Generating a LabVIEW UI 4: Functional Prototype
LabVIEW, unlike other languages, draws non-traditional developers or rather people who aren’t developers at all, so when challenged to create a user interface, they may be starting from less than scratch: “I don’t even know how to begin to begin”. I think with this process, someone who is at least semi-proficient in LabVIEW can generate a functional and visibly pleasing user interface. I’ve used this exact process throughout my career in interacting with stakeholders and providing deliverables. This series seeks to provide a four step process to create a UI: (1) Wireframe, (2) Color scheme, (3) Control scheme, and (4) Functional prototype.
For context, the application being built is the lv-build (https://github.com/antonio-alexander/lv-build) which is a pocket CD (continuous delivery) which can be used to create one-click installers for certain LabVIEW applications.
- This isn’t the only way to generate interfaces, but it works really well for LabVIEW and interacting with other parties (especially to provide deliverables)
- This isn’t a super-complicated application, and in my case what it needs to do is well understood (it’s my application); so take it with a grain of salt
- A lot of the decision making in this article is driven by what is the most efficient method that uses the least amount of time; although the interface sells, the functionality should take all of the budget (including UI functionality)
- Some companies have whole teams for this kind of effort
A functional prototype is meant to combine the wireframe, color scheme and control scheme. I suggest that you literally copy + paste the controls from your control scheme and then copy + paste your wireframe and re-arrange as needed. The prototype should be quick and the only additional time you should spend is changing background, skinning, decorations or final re-arrangement because the wireframe doesn’t look appealing when combined with the controls or colors (it happens).
Implement as much UI based functionality as you can: if a button is meant to navigate toward another interface implement this, if a subpanel should show another interface implement this, if the UI should re-size with splitter bars, implement this; make the exit button work. The functional prototype shouldn’t implement the interface architecture, although you should definitely be thinking about it at this point. Also implement some dummy code if indicators should be displaying values or changing at run time; this gives you the air of a “demo” and makes your deliverable feel alive, even though zero functionality should be implemented at this point.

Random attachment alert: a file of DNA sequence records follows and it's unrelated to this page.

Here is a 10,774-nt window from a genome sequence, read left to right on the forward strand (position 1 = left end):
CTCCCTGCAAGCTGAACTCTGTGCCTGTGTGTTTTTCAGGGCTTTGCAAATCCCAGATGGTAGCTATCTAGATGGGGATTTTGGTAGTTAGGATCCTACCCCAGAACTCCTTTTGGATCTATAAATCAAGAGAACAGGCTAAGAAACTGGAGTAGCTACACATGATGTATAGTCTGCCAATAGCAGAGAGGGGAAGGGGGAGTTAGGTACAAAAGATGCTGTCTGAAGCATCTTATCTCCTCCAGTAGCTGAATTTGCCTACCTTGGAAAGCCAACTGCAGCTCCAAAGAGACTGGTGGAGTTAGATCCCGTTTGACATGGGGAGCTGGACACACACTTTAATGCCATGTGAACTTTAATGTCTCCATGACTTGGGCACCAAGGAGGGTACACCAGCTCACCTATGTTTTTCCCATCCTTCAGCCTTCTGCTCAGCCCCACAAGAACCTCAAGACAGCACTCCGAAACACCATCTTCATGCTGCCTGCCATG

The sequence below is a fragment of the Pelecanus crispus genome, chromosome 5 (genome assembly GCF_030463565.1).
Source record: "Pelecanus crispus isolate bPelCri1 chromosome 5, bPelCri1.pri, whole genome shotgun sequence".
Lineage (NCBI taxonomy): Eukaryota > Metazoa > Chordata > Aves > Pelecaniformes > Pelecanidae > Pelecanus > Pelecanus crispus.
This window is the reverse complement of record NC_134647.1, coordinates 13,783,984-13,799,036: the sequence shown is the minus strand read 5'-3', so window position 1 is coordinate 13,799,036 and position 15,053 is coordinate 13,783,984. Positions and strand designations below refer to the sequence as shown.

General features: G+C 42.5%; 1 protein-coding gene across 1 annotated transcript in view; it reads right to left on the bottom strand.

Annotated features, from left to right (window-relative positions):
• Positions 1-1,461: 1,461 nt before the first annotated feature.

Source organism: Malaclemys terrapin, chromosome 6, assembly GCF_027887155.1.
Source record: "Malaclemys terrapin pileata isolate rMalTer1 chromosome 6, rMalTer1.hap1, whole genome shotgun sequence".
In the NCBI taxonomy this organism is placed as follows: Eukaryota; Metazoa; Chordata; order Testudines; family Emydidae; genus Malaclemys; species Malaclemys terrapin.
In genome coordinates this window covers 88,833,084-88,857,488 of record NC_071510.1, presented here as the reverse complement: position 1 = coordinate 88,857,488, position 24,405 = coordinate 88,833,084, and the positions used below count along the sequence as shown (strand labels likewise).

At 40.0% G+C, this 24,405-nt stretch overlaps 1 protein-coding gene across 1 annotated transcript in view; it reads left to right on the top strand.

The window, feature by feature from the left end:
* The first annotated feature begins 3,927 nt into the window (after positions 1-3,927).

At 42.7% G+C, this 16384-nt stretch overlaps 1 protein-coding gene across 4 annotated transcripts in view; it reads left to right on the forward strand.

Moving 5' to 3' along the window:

During the prototype creation phase, your first draft prototype should take into account placement of controls and indicators and when they should be visible. For example if a handful of controls are only accessible under specific circumstances, then they should only be visible or enabled when those circumstances are present. Also visual indicators to what’s a control and what’s an indicator also help: for example in the image below, notice how all the string indicators on the prototype have a white outline while the navigation controls have an orange outline. Also notice how the exit button uses the complementary color to draw attention, is by itself and is always accessible.
In my opinion, as long as you communicate that no functionality has been enabled and you get to this phase VERY early in the project, you can manage expectations. The only reason a stakeholder will see a “finished” UI and think the project is complete is because you didn’t communicate to them the project is not complete. I’ll restate that designing a complete user interface should take less than 2–5% of your total budget; there are only a couple of cases where implementing functionality could break your prototypes and you should know what these are.
Like any demo, it’s an opportunity to communicate and connect with your stakeholders, sometimes they are really fixated on something that’s really inconsequential (e.g. a kind of graph) or tied into their business case for the application. In these cases, try to check that box for them and show them that it’s as trivial as you think it is: If your stakeholder REALLY wants some vertical strip charts, ensure that you implement enough functionality to SHOW a vertical strip chart, maybe even go the extra mile to implement that functionality. Again, keep in mind the budget and defer to budget constraints when not implementing it if it’ll take too much effort, but if you can spend a little time to go the extra mile, do it. It’ll make your job easier when you get further into the budget and have to start hitting the brakes on things that you can’t “afford” to do.
I put together a video showing me copy+pasting all of the deliverables from the previous steps into one:
I hope that (1) you read the entire series and (2) you have learned how to create a functional prototype as a way to ensure that you or your stakeholders have a user interface and experience that meets the goals of the project. This series should allow you to get through the interface planning aspect of a project as quickly as possible while developing a good user experience and giving stakeholders the ability to understand what’s going on and make decisions that ultimately affect them.